Imam urges the need for multiculturalism and says reaction to an Islamic centre near Ground Zero moves beyond issue of property.
Park51 debate is about Islam in America
DUBAI // The imam behind the project to build an Islamic centre near the site of the 9/11 attacks said last night the dispute had moved beyond a property issue and had become about Islam in America. Imam Feisal Abdul Rauf said Muslim leaders had to press for multiculturalism, but also be politically savvy and sensitive.
He reiterated his statement in an interview this week with The National, claiming that the debate over the project had become politicised. "The story has expanded far beyond a piece of real estate, it has expanded to the issues of Islam in America and what it means for us," he said. "The scope of the discourse has expanded rapidly in a season which is also politicised." "We have to be careful ... but I can assure you we will do all we can ... for a course of increased harmony, peace and well-being in our city and country," he said.
Imam Feisal was speaking at a forum for the Dubai School of Government yesterday. He is on a State Department sponsored outreach tour to the Middle East to talk about the relationship between Islam and the West and religion in America. "It is important to us to shift the discourse from the discourse of identity politics. We have to elevate the discourse because there is far more that bonds us," said Imam Feisal. "The battlefront we have today is not between Muslims and non-Muslims," he added. "It is between moderates ... against extremists and radicals of all the faith traditions."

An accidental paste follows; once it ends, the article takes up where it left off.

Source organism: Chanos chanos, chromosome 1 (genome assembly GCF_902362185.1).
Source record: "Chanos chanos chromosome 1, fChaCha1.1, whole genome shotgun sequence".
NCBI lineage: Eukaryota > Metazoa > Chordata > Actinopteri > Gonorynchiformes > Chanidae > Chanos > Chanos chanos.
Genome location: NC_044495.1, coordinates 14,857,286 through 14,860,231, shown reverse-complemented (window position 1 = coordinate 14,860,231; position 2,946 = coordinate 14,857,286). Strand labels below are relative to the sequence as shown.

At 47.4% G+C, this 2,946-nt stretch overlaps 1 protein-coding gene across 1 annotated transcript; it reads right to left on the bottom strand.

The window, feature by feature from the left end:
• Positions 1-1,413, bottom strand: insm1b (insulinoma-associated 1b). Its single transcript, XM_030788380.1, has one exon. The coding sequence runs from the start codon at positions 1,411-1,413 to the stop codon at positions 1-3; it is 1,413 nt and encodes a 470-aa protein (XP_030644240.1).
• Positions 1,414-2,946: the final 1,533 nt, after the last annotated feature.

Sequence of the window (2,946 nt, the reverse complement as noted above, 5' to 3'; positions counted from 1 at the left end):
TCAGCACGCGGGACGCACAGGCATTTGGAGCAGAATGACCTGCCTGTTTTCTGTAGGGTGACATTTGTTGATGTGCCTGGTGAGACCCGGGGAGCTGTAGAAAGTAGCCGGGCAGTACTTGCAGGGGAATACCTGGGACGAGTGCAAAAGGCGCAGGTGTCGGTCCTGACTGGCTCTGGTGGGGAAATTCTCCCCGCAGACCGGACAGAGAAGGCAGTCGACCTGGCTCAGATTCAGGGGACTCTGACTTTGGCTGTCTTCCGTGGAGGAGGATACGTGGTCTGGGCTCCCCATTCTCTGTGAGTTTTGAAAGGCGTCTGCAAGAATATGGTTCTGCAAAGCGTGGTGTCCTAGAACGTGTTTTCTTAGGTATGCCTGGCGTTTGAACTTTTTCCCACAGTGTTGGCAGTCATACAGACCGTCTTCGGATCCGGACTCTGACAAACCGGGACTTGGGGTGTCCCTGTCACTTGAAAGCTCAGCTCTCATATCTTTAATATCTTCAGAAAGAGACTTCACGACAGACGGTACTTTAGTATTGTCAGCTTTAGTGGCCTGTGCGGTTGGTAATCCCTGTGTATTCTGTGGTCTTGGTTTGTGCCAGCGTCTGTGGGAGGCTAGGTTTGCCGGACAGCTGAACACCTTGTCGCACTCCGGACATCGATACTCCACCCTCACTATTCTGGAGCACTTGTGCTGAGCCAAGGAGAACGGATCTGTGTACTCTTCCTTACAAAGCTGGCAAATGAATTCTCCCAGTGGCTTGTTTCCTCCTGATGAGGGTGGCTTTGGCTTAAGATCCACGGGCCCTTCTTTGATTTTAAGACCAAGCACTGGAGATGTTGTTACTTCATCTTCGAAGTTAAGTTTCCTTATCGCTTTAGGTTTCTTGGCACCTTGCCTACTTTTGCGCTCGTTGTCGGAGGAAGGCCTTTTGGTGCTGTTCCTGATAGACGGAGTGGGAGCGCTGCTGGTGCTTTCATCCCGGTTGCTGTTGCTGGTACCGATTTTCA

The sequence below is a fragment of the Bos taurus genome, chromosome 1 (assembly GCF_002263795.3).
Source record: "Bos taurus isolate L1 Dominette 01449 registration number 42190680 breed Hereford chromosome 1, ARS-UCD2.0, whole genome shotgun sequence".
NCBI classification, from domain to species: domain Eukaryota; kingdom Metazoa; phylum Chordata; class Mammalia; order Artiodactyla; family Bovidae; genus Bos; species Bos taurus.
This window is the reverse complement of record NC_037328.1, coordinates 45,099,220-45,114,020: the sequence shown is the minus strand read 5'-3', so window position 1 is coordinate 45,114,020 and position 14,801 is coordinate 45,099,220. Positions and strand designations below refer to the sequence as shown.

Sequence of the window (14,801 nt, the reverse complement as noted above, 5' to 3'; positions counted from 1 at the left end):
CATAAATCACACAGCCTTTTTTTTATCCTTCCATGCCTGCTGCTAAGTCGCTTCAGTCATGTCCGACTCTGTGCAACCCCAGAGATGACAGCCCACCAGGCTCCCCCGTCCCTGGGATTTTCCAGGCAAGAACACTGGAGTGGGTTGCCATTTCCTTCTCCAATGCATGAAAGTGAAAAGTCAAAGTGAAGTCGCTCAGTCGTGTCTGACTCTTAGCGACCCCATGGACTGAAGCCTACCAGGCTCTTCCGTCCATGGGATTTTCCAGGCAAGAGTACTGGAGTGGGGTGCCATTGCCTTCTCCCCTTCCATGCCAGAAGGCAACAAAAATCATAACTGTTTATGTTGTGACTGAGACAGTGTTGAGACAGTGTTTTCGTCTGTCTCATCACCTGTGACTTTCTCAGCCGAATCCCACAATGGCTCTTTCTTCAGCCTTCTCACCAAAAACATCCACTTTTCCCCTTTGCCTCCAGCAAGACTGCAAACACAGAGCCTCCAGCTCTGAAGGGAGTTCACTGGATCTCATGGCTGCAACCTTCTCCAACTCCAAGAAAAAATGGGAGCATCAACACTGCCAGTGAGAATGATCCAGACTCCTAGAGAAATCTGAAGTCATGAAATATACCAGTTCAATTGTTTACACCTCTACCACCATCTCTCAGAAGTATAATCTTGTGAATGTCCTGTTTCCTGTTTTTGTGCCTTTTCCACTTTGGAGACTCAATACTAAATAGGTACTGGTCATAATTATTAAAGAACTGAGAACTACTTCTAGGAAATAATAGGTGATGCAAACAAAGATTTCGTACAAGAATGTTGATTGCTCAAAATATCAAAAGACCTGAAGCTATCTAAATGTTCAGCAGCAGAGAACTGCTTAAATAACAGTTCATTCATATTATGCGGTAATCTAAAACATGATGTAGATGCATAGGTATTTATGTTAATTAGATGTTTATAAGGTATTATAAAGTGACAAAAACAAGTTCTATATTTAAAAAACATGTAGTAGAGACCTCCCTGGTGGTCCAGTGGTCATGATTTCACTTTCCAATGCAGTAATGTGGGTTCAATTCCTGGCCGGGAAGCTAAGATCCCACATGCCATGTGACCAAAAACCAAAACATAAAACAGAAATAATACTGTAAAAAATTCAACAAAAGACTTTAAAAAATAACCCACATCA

When asked about his reaction to the protests over the Park51 project in New York, he said: "Americans are by and large a tolerant people. If they are informed properly what the actual facts of the situation are, they will always make the right decision." Imam Feisal said the tradition of multiculturalism has been absent recently in the Muslim world when questioned about whether the location of the project was too sensitive and whether it would harm or enrich inter-religious dialogue.
"If you look back at Islamic history until Ottoman times, our societies were multicultural, multi-lingual, multi-religious, multi-denominational. We have lost that and it is important for us to recreate that in our societies," he said. The US owed its success to its pluralism, he said, adding that in that respect it was similar to Dubai. "Our small societies are increasingly globalised, we have to face that reality. We have no time. We don't have the leisure, the luxury of taking our time," he said.
"Of course we have to be savvy and politically sensitive, but we have to do what is right and bring our people along, and that is what leadership is all about." He drew parallels between Islam and the US declaration of independence, saying the concept of inalienable rights granted to people by God and the equality of all people was "parallel to what Islamic jurists have written". "The very definition of the American existential viewpoint is consistent with the very thinking of Muslim scholars," he said.
Religious freedom, a central aspect of the "American viewpoint", was "consistent with the Quranic value that there will be no coercion in matters of faith and religion," he said. Being an American had enriched his experience as a Muslim, he said. Growing up in a society with many Muslims meant "you practise your faith because it is a social norm," he said. "The more something is a choice, the more it is yours. The less something is a choice, the less it is yours. It is forced upon you."
To solve misconceptions of Islam in the US, Muslims had to act as instructed by their faith, he said. There is need for greater interfaith dialogue as well, he said, adding that what is needed is the political will as well as the resources to carry out such initiatives.